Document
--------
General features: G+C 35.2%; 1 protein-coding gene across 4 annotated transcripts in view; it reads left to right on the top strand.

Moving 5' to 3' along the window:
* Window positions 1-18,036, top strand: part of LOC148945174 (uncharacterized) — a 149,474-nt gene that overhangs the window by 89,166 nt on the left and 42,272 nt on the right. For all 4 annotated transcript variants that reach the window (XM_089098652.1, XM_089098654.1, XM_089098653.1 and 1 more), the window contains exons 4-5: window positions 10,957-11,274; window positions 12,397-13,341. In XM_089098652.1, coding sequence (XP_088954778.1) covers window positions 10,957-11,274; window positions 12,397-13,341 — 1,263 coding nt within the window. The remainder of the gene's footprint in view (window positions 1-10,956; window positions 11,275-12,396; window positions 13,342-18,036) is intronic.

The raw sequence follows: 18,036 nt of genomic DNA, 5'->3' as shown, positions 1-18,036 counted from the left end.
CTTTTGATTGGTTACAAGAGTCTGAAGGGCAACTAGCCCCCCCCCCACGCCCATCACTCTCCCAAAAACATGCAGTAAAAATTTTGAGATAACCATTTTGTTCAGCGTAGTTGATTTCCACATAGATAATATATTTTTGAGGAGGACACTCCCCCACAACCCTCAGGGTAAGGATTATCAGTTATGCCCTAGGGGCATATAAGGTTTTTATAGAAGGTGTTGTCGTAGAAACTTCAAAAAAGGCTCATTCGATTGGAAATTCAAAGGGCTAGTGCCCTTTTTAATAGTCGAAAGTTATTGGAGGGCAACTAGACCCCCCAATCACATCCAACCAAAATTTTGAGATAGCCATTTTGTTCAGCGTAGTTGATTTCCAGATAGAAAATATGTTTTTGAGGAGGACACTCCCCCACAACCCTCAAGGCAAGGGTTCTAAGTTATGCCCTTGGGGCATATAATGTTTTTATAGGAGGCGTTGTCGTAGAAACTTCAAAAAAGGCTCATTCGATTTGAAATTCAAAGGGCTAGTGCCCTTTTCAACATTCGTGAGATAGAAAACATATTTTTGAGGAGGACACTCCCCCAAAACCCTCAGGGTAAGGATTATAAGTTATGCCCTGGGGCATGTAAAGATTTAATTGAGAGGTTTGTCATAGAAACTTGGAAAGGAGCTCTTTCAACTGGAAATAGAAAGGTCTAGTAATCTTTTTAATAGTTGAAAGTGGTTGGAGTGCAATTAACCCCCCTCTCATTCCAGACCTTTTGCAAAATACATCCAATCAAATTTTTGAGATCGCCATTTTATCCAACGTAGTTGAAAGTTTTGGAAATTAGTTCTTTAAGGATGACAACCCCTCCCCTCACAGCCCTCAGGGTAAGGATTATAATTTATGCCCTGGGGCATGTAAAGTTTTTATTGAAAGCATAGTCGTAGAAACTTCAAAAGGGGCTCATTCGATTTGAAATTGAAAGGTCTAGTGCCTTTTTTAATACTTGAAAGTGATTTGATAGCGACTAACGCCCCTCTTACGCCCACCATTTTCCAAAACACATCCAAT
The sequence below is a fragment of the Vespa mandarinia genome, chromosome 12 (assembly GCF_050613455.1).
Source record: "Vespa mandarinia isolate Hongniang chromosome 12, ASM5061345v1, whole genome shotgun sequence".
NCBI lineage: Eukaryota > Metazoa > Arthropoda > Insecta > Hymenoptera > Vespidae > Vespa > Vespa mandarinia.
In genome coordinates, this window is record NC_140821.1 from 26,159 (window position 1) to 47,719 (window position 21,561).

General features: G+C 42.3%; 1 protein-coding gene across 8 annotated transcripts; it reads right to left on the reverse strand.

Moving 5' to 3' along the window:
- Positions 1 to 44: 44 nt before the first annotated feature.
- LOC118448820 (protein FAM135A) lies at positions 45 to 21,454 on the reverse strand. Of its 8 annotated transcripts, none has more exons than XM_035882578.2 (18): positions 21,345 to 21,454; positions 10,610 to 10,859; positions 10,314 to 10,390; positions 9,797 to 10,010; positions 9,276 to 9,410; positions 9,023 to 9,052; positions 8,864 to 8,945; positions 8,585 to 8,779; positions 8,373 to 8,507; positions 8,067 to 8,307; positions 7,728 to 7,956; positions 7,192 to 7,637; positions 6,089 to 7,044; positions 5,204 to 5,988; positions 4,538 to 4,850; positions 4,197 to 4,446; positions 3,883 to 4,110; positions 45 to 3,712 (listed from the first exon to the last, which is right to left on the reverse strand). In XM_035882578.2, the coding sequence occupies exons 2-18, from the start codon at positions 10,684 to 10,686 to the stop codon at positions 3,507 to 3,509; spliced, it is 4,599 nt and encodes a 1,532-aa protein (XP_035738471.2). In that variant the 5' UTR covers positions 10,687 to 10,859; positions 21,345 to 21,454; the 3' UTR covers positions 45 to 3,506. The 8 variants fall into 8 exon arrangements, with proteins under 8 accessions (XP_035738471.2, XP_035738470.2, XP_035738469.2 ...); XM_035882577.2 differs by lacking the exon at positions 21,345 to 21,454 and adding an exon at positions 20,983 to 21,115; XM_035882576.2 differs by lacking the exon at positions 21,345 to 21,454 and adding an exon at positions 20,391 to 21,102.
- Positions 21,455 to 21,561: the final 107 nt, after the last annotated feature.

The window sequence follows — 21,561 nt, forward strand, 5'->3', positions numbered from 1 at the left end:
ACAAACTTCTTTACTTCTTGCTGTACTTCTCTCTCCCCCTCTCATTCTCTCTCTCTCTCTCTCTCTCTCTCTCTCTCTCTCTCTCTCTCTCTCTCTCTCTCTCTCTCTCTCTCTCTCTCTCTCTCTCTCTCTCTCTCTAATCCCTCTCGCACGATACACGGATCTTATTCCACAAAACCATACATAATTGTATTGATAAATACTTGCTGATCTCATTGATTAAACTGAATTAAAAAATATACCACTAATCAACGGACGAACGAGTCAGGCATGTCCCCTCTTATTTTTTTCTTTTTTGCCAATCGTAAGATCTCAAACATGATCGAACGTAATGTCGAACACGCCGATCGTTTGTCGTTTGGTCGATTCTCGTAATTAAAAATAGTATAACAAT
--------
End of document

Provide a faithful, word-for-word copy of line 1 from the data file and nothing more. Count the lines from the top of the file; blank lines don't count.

General features: G+C 35.2%; 1 protein-coding gene across 4 annotated transcripts in view; it reads left to right on the top strand.